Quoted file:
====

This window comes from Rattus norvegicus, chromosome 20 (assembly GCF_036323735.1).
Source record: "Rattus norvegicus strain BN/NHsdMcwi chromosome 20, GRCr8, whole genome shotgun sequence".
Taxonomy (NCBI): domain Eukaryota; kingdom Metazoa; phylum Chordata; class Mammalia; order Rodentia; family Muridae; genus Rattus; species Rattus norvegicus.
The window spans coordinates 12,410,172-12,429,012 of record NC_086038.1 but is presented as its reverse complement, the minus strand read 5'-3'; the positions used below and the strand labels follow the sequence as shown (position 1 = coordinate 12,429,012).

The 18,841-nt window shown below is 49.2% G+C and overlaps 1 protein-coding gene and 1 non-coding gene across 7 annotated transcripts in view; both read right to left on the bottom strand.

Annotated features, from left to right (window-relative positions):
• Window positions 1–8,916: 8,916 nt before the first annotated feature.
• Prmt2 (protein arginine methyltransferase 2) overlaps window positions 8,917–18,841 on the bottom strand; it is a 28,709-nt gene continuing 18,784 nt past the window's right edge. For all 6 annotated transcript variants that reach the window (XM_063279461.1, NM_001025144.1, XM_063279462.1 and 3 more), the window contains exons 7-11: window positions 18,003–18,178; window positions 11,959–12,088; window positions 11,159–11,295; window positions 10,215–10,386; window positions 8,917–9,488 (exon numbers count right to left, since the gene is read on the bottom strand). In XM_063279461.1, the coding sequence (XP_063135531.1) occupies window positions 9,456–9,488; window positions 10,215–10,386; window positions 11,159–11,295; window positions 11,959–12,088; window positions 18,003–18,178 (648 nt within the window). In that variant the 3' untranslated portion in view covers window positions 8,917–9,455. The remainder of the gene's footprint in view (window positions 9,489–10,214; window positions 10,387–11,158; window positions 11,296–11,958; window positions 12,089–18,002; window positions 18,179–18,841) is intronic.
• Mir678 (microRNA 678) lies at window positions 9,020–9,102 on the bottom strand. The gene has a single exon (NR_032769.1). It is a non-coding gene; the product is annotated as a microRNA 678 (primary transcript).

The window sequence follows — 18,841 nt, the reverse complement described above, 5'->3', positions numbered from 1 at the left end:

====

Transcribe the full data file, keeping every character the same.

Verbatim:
This window comes from Rattus norvegicus, chromosome 20 (assembly GCF_036323735.1).
Source record: "Rattus norvegicus strain BN/NHsdMcwi chromosome 20, GRCr8, whole genome shotgun sequence".
Taxonomy (NCBI): domain Eukaryota; kingdom Metazoa; phylum Chordata; class Mammalia; order Rodentia; family Muridae; genus Rattus; species Rattus norvegicus.
The window spans coordinates 12,410,172-12,429,012 of record NC_086038.1 but is presented as its reverse complement, the minus strand read 5'-3'; the positions used below and the strand labels follow the sequence as shown (position 1 = coordinate 12,429,012).

The 18,841-nt window shown below is 49.2% G+C and overlaps 1 protein-coding gene and 1 non-coding gene across 7 annotated transcripts in view; both read right to left on the bottom strand.

Annotated features, from left to right (window-relative positions):
• Window positions 1–8,916: 8,916 nt before the first annotated feature.
• Prmt2 (protein arginine methyltransferase 2) overlaps window positions 8,917–18,841 on the bottom strand; it is a 28,709-nt gene continuing 18,784 nt past the window's right edge. For all 6 annotated transcript variants that reach the window (XM_063279461.1, NM_001025144.1, XM_063279462.1 and 3 more), the window contains exons 7-11: window positions 18,003–18,178; window positions 11,959–12,088; window positions 11,159–11,295; window positions 10,215–10,386; window positions 8,917–9,488 (exon numbers count right to left, since the gene is read on the bottom strand). In XM_063279461.1, the coding sequence (XP_063135531.1) occupies window positions 9,456–9,488; window positions 10,215–10,386; window positions 11,159–11,295; window positions 11,959–12,088; window positions 18,003–18,178 (648 nt within the window). In that variant the 3' untranslated portion in view covers window positions 8,917–9,455. The remainder of the gene's footprint in view (window positions 9,489–10,214; window positions 10,387–11,158; window positions 11,296–11,958; window positions 12,089–18,002; window positions 18,179–18,841) is intronic.
• Mir678 (microRNA 678) lies at window positions 9,020–9,102 on the bottom strand. The gene has a single exon (NR_032769.1). It is a non-coding gene; the product is annotated as a microRNA 678 (primary transcript).

The window sequence follows — 18,841 nt, the reverse complement described above, 5'->3', positions numbered from 1 at the left end: